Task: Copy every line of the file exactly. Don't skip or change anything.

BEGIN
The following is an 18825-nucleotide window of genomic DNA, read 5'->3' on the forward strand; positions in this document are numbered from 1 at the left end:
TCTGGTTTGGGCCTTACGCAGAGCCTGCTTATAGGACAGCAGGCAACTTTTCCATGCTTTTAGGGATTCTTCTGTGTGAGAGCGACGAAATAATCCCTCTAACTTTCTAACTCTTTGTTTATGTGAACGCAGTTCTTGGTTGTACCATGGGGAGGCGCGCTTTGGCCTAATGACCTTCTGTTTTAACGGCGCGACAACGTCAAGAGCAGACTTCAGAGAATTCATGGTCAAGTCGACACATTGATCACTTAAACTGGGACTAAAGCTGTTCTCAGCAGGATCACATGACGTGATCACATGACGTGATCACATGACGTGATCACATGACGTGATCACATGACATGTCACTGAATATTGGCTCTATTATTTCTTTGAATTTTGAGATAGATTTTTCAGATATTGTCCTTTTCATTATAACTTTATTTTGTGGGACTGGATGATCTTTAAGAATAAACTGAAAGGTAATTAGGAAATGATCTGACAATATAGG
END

The following is an 18825-nucleotide window of genomic DNA, read 5'->3' on the forward strand; positions in this document are numbered from 1 at the left end:
TCTGGTTTGGGCCTTACGCAGAGCCTGCTTATAGGACAGCAGGCAACTTTTCCATGCTTTTAGGGATTCTTCTGTGTGAGAGCGACGAAATAATCCCTCTAACTTTCTAACTCTTTGTTTATGTGAACGCAGTTCTTGGTTGTACCATGGGGAGGCGCGCTTTGGCCTAATGACCTTCTGTTTTAACGGCGCGACAACGTCAAGAGCAGACTTCAGAGAATTCATGGTCAAGTCGACACATTGATCACTTAAACTGGGACTAAAGCTGTTCTCAGCAGGATCACATGACGTGATCACATGACGTGATCACATGACGTGATCACATGACGTGATCACATGACATGTCACTGAATATTGGCTCTATTATTTCTTTGAATTTTGAGATAGATTTTTCAGATATTGTCCTTTTCATTATAACTTTATTTTGTGGGACTGGATGATCTTTAAGAATAAACTGAAAGGTAATTAGGAAATGATCTGACAATATAGG